George F. Will weighs in on architecture

This, a model of Frank Gehry's proposed Eisenhower Memorial in Washington, DC, is the project in question. Image courtesy DCist.

Everyone, meet George F. Will. He’s a syndicated right-wing columnist at the Washington Post (although at the rate things are going, maybe not for much longer) and the author of this recent gem, a jaw-dropping exhibition of architectural ignorance and general idiocy. The full breakdown after the break.

So let’s pick this thing apart. But first, context: Will writes about Frank Gehry’s proposal for a Dwight Eisenhower memorial in Washington, DC, a project that has recently drawn ire from many, including Eisenhower’s family, the untalented neo-traditionalist architect Leon Krier and conservative pundit David Frum. Now Will is jumping on the anti-Gehry bandwagon:

Two coming developments, one dismal and one excellent, pertain to America’s memory of a great man. One of several oversight panels soon will consider a proposed memorial to Dwight Eisenhower. The proposal is an exhibitionistic triumph of theory over function — more a monument to its creator, Frank Gehry, practitioner of architectural flamboyance, than to the most underrated president…

Filling four acres across Independence Avenue from the National Mall, the memorial will have a colonnade of huge limestone-clad columns from which will hang 80-foot stainless-steel mesh “tapestries” depicting images evocative of Eisenhower’s Kansas youth. And almost as an afterthought, there will be a statue of Eisenhower — as a boy.

The gist of the criticism is, as you may have guessed, that Gehry’s buildings are all about him, and not functional. How silly. It’s true that Gehry’s buildings are expressionistic, theoretical and wild. I’ll even go so far as to say that a few of his works rely on recycled wild forms over legitimately thoughtful design. But the vast majority of Gehry’s work, including this in fact quite subdued memorial, is not that way at all. Rather, Gehry’s buildings challenge the viewer to engage with the ideas of a building in highly interesting ways. They force us to confront and rethink the age-old conception of architecture as a background foil to life. And they do so beautifully, particularly in the ways the form and function interact.

Philip Kennicott, The Post’s cultural critic, says that the statue suggests Eisenhower “both innocent of and yet pregnant with whatever failings history ultimately attributes to his career.”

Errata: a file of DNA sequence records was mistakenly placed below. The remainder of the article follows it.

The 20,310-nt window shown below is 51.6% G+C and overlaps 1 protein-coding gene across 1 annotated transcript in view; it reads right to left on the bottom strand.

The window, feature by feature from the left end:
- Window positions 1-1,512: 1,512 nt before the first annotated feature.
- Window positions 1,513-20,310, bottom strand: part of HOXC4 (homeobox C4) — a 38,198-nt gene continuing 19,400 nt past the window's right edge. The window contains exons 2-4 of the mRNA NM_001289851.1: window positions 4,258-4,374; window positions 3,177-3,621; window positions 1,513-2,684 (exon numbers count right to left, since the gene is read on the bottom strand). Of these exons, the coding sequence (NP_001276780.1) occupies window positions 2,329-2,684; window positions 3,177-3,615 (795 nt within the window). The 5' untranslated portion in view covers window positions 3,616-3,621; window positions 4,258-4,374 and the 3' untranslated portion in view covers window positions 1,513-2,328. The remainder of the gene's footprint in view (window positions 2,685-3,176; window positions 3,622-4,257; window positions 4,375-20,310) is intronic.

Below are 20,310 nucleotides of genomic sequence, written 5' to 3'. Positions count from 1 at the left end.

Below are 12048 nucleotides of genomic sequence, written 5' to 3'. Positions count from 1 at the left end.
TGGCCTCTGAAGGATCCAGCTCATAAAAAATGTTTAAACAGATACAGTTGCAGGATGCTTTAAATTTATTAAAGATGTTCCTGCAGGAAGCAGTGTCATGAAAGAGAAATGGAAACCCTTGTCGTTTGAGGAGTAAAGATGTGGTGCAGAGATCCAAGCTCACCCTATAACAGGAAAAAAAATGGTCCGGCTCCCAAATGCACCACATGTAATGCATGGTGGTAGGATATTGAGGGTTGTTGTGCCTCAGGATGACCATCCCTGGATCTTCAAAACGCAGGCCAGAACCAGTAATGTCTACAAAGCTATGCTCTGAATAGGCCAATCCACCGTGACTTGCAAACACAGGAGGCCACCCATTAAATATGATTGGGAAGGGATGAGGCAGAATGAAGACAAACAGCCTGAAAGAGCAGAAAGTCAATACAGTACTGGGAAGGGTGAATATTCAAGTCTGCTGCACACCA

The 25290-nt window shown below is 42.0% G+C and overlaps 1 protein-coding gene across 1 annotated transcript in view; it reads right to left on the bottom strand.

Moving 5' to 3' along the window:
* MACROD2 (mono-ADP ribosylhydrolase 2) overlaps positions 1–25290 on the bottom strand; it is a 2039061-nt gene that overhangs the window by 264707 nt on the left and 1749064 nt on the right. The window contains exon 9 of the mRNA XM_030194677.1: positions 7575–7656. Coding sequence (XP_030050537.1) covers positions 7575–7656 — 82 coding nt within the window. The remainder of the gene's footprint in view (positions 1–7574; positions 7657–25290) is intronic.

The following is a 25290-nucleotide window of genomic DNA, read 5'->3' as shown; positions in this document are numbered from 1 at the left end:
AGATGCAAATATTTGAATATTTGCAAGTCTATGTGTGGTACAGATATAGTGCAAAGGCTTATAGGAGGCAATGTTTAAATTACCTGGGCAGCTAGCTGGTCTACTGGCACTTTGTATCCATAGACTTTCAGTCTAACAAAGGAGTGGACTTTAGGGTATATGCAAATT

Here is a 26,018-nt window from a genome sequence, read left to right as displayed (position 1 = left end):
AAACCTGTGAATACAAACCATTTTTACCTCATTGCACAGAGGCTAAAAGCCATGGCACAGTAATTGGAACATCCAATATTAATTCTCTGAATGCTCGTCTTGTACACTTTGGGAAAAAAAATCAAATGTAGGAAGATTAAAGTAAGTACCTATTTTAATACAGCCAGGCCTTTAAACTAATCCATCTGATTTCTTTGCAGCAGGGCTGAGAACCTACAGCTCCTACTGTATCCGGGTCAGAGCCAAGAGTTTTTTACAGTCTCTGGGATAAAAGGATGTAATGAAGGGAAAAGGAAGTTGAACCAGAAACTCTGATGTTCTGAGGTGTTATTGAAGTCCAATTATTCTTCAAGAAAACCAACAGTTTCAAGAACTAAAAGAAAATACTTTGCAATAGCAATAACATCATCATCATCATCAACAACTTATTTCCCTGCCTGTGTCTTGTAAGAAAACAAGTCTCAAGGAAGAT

Failings? A memorial is not an exhaustive assessment, it is a celebration of a preponderance of greatness.

Kennicott praises Gehry’s project because it allows visitors “space to form their own assessment of Eisenhower’s legacy.” But memorials are not seminars, they are reminders that a person esteemed by the nation lived and is worth learning more about.

What a maddeningly narrow conception of architecture this George Will has. Of course a good memorial of the 21st century should do more than blindly praise those we deem ‘great.’ The gift of modernism was its lasting lesson that buildings, and all art, can express more than craft; they can express ideas. Gehry’s plan for a monument does just that: it expresses ideas, not just about its subject but about the very act of remembering him.

“[Eisenhower’s] memory should not be buried beneath a grandiose memorial that contributes only to the worsening clutter on and around the Mall,” Will concludes. I agree about the worsening clutter, but that is the fault of appalling monuments to worshipful, middlebrow conceptions of the famous (I’m thinking of the Martin Luther King Jr. Memorial that opened this summer), and to fix it, we need a strong path towards more legitimate design.

For decades, the world’s most famous architects have given Washington weak works, perhaps because the city’s grandiose nature forces those architects to play into its straitjacketed look and stilted feel, perhaps because it’s just very difficult to navigate the putrid political pall that hangs over every decision made in the city, perhaps because it’s just very hard to design a building in the presence of such great works as the White House, U.S. Capitol and Lincoln and Vietnam Memorials. Is Gehry’s monument perfect? Not by a long shot. I have my own misgivings about it. But they are reasoned and founded in a love of exploring the theory and practice of architecture, not based on a reactionary fear of the intellectually challenging or radically new.

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